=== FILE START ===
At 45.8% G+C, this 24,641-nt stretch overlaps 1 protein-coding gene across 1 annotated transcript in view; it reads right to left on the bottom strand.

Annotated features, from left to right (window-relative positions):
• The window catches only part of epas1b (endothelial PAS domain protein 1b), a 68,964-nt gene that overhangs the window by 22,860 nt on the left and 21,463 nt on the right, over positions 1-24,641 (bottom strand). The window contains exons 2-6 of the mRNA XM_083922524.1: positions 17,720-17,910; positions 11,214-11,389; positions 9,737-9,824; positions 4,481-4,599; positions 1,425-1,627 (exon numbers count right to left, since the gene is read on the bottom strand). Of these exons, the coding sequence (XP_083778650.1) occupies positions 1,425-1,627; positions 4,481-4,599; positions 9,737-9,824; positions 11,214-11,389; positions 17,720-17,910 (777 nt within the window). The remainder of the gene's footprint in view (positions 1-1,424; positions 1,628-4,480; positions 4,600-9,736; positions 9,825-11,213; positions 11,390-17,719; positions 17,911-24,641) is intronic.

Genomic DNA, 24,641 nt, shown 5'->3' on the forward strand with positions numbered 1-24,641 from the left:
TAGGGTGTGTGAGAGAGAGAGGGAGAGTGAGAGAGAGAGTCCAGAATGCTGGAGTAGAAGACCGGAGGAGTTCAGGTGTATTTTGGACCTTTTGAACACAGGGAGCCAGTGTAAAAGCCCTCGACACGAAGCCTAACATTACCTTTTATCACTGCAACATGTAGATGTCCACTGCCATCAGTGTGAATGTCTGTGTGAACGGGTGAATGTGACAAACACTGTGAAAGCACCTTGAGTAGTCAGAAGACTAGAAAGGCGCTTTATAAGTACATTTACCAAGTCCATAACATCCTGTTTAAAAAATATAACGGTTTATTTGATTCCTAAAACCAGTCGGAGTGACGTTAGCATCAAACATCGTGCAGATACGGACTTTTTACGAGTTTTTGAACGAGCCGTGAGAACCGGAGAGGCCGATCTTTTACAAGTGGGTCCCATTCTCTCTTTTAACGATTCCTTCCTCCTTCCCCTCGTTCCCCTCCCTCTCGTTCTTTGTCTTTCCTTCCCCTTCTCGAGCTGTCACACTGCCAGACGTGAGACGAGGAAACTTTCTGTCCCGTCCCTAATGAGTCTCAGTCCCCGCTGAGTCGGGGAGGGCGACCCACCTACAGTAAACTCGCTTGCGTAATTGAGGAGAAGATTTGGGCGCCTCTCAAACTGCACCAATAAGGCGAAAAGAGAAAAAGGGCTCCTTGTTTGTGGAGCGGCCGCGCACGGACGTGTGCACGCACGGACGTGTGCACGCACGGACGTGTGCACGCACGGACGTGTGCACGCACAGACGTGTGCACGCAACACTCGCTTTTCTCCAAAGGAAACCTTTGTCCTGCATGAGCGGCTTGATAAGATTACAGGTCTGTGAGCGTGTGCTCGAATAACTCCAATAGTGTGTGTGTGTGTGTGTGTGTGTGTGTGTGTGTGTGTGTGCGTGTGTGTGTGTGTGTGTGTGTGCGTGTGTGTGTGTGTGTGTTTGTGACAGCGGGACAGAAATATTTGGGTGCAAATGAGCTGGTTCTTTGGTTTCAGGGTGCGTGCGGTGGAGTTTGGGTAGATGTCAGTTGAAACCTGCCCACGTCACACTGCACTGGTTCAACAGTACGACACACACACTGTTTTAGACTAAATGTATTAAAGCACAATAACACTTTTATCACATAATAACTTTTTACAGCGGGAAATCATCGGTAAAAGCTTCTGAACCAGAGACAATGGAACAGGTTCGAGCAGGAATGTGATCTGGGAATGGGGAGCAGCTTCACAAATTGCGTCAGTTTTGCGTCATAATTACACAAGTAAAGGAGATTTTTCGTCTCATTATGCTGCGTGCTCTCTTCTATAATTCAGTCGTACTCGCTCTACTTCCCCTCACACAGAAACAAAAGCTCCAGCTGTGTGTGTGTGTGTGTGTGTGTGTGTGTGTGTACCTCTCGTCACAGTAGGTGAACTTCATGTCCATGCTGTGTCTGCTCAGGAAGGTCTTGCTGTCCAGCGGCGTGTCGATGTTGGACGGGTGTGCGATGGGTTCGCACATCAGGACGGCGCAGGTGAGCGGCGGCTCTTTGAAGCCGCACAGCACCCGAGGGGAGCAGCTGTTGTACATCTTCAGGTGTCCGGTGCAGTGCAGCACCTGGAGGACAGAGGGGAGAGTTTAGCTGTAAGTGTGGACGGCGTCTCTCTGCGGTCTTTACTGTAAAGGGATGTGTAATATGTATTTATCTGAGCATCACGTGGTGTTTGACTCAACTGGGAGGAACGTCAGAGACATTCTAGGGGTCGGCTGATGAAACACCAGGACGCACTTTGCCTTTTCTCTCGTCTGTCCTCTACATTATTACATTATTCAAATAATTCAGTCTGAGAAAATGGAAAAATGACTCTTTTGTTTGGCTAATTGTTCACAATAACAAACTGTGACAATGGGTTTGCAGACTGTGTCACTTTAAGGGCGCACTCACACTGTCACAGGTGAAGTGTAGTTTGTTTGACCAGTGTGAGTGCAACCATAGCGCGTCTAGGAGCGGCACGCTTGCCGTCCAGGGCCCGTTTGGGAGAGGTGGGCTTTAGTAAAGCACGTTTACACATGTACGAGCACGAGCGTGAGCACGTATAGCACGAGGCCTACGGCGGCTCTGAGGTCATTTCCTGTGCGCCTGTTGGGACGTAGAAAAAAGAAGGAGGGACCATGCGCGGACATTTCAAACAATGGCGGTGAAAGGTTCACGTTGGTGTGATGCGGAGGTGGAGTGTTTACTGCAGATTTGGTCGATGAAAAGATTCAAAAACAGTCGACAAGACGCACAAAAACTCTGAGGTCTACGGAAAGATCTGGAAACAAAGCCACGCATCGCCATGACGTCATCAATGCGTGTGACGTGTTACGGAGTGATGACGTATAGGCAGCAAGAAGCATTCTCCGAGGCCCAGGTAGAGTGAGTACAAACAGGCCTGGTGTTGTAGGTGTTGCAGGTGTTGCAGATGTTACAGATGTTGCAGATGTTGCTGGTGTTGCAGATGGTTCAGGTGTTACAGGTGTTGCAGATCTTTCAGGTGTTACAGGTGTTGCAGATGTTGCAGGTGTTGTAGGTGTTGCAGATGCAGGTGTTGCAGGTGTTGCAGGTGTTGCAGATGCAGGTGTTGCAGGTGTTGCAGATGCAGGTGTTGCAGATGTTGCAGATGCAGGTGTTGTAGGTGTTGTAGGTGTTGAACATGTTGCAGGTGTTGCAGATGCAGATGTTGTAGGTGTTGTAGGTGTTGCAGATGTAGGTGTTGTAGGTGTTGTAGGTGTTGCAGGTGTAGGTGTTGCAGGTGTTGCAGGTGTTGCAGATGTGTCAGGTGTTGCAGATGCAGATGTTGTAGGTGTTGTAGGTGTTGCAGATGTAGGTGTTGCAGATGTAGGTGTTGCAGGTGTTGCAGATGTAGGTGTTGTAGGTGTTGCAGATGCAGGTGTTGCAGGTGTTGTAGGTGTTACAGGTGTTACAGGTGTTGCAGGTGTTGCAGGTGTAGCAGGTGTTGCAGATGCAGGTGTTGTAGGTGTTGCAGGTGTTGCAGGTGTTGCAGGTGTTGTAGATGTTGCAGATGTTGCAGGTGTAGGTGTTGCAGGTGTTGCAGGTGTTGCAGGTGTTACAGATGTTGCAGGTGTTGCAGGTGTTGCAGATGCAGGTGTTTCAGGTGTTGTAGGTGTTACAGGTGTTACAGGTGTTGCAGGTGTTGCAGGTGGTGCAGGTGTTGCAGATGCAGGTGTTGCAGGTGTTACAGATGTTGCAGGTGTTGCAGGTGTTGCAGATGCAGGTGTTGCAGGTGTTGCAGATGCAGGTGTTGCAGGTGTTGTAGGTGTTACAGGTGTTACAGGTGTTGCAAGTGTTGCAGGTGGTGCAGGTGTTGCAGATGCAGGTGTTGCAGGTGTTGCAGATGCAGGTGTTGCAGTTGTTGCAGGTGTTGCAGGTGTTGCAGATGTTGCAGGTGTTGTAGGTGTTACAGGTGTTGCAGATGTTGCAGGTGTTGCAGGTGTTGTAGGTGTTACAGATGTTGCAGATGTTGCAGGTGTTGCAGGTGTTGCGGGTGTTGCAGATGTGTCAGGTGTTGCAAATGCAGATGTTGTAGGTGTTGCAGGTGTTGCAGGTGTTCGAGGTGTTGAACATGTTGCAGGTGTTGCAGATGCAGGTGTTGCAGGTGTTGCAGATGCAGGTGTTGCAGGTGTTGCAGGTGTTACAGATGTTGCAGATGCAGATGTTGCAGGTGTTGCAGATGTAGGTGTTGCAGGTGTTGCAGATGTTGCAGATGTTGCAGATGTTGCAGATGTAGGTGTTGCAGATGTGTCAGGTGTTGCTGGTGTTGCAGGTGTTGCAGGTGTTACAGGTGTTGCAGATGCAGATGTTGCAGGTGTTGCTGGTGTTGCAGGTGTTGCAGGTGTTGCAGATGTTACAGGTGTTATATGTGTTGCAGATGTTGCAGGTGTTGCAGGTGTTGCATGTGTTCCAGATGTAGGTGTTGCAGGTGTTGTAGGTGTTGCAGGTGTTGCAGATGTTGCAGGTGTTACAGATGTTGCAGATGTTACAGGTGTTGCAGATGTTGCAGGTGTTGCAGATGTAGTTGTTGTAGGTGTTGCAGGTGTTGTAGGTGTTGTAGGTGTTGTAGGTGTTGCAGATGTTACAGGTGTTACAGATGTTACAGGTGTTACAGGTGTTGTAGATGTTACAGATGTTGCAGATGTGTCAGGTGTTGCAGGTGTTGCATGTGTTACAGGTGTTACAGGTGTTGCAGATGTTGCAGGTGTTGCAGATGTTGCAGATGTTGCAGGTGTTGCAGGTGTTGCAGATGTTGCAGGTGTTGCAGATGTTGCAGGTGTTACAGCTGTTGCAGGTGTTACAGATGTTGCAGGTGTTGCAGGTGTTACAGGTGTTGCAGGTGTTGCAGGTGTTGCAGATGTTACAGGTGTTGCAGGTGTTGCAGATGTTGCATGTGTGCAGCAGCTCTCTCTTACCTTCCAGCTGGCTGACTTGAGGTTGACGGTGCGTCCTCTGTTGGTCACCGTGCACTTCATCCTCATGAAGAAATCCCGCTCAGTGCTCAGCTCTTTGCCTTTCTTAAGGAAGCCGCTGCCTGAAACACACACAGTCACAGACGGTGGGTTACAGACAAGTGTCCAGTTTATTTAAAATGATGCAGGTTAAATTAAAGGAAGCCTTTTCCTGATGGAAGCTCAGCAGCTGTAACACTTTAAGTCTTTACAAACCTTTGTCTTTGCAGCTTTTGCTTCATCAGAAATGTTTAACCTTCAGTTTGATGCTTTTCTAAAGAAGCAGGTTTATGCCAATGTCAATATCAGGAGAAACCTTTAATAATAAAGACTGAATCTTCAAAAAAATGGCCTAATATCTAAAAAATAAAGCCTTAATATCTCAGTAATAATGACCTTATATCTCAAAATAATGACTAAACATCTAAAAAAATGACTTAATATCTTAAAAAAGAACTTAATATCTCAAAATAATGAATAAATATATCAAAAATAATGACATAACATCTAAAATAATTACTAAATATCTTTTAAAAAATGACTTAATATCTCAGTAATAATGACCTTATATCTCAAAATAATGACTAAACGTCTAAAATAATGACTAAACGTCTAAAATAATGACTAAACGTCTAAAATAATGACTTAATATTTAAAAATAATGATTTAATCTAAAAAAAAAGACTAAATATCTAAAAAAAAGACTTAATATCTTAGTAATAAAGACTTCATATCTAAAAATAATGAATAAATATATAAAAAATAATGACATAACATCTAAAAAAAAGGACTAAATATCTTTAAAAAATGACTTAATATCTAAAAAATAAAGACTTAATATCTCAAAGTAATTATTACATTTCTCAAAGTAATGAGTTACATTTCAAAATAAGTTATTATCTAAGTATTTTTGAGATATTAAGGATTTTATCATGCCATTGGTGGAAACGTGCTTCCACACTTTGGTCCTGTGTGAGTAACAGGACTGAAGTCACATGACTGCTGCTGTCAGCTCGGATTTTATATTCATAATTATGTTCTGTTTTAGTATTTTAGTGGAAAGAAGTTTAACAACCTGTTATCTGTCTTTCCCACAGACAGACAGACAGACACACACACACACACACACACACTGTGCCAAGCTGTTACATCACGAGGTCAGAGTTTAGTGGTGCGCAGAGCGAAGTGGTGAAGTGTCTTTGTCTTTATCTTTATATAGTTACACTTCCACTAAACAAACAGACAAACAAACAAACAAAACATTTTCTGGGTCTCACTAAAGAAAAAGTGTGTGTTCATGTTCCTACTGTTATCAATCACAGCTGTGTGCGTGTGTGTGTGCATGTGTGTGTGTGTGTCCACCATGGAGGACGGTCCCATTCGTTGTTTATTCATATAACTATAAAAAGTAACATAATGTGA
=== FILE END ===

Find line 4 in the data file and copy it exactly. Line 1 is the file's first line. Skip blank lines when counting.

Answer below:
Genomic DNA, 24,641 nt, shown 5'->3' on the forward strand with positions numbered 1-24,641 from the left: